Raphael Dalleo, American Imperialism’s Undead. The Occupation of Haiti and the Rise of Caribbean Anticolonialism. (University of Virginia Press, 2016).
Consulted many archives; research wide and deep; accessible and well written; deep continuous arguments; uses literature to make links across the Caribbean; fully interdisciplinary. Draws on Truillot “silencing” narrative. Argues that Haiti today can best be understood using the post-occupation period rather than the post-revolutionary and impact on the anti-colonial thinkers with a range of thinkers. Title plays with zombification and the zombie trope to create an anti-Haiti narrative. Expands boundaries of Haitian/pan-Caribbean/Pan-African.
Milagros Ricourt, The Dominican Racial Imaginary. Surveying the Landscape of Race and Nation in Hispaniola.(Rutgers University Press, 2016)
Revisionist underpinning challenging settled opinions about the ways that blackness has been marginalized. Archival research; personal experiences; interviews, good field work; good links to other Caribbean landscapes. Ecological framework; eco-systems of religions. Research well grounded.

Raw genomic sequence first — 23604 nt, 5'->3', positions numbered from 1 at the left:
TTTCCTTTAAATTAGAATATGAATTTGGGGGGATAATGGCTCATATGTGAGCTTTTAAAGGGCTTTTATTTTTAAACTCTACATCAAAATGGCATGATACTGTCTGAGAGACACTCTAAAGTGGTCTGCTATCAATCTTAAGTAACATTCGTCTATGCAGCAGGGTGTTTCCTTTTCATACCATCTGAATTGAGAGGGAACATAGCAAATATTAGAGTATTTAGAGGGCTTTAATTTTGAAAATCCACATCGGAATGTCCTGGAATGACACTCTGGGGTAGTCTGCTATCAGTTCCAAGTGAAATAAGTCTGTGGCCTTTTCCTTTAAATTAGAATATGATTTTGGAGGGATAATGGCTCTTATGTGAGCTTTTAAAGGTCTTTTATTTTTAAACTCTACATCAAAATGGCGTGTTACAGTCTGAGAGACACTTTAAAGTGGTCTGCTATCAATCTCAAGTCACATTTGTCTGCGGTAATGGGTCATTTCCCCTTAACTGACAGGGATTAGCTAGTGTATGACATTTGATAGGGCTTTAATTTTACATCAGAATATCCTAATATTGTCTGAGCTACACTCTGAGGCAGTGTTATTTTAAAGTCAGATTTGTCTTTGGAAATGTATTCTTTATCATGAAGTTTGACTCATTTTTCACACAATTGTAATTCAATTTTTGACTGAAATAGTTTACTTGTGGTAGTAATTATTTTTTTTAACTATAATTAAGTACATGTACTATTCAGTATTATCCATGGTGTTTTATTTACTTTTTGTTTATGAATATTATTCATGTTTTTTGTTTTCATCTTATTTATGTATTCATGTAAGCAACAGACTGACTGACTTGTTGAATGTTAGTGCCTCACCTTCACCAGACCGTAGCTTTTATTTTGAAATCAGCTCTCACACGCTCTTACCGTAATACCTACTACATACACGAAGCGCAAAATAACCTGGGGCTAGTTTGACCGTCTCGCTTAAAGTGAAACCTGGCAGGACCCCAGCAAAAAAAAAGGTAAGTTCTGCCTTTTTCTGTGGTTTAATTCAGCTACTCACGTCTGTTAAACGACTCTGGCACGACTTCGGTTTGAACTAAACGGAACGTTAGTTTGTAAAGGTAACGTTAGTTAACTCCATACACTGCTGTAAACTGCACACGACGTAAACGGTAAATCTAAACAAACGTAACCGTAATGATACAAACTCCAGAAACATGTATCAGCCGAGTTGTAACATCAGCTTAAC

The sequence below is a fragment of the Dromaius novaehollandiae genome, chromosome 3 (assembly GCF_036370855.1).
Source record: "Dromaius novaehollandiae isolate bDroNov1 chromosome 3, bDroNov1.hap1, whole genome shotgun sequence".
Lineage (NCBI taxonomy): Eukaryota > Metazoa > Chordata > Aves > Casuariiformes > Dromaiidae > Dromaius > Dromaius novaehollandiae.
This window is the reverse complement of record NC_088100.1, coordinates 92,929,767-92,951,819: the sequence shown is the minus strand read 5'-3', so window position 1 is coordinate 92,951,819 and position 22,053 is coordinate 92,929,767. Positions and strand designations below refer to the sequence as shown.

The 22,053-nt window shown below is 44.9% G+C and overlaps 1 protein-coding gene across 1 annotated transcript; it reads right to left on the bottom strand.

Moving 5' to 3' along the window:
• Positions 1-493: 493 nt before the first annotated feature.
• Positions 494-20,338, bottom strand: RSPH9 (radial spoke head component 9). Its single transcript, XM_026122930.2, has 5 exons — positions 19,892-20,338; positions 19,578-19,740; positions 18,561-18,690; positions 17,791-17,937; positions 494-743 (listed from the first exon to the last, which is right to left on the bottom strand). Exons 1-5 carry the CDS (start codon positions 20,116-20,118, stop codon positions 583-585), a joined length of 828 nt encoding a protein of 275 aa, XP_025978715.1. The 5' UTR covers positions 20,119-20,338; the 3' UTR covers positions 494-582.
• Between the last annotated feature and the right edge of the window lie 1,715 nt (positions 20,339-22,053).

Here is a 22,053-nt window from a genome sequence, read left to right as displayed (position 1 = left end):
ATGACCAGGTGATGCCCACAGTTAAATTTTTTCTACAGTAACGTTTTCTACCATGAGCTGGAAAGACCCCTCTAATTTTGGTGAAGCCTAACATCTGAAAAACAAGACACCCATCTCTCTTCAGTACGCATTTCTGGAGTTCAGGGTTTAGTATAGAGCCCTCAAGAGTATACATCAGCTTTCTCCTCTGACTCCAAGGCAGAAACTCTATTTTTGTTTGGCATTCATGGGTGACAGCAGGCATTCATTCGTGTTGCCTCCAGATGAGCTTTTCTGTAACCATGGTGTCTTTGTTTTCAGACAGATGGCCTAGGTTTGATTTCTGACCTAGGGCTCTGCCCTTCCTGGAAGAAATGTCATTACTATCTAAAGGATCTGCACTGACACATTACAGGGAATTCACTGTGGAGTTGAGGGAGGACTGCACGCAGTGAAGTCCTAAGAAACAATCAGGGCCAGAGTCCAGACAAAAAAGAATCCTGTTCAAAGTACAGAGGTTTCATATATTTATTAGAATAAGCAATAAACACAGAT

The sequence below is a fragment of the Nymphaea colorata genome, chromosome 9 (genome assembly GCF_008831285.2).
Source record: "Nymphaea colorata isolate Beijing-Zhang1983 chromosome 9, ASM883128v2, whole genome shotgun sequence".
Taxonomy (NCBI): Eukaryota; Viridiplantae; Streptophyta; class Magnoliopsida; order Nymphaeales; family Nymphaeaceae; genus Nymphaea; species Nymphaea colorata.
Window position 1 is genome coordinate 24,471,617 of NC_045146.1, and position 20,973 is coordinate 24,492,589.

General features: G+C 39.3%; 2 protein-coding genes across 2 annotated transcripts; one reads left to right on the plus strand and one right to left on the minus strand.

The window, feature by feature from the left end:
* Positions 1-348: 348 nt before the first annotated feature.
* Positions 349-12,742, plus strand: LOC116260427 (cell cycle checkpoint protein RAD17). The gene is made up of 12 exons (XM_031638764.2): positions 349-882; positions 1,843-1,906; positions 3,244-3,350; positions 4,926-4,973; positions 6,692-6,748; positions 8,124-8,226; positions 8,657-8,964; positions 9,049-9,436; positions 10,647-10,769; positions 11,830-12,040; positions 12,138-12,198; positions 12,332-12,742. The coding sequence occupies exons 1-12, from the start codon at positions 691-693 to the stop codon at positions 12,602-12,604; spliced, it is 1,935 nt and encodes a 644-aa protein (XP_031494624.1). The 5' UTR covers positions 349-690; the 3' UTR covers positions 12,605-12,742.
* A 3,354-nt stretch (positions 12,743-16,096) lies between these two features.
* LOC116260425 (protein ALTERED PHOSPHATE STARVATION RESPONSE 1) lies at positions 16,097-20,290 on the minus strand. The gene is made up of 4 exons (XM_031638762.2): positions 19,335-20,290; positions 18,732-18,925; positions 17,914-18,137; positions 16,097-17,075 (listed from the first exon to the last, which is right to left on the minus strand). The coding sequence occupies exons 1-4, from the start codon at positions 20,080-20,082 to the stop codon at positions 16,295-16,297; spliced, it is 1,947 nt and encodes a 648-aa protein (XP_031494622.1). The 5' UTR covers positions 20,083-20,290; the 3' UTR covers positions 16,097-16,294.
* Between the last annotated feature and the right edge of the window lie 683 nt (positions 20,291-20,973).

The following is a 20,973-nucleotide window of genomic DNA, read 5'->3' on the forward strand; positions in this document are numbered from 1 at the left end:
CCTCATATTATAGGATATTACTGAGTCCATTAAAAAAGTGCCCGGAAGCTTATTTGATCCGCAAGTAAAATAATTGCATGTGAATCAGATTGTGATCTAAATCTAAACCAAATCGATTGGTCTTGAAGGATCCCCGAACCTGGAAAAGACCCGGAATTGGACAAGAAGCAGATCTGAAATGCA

Eric D. Duke. Building a Nation. Caribbean Federation in the Black Diaspora. (University Press of Florida, 2016)
Situates West Indian Federation in a much longer history where different groups and interests would anticipate that there would be a black majority; political divisions etc along with reaching out to the diaspora. Has a good pan-Caribbean in focus.
Hilary Mc D. Beckles. The First Black Slave Society. Britain’s “Barbarity Time” in Barbados, 1636-1876 (UWI Press, 2016)
Draws a distinction between the scope of slavery – its intensiveness and extensiveness in a small space; well-researched and provocative; reparations narrative also runs through it. Develops analysis of the stratification system; intensity of slavery. Anglo-Atlantic system of race with Barbados visible by 1650’s and 80-90% slaves.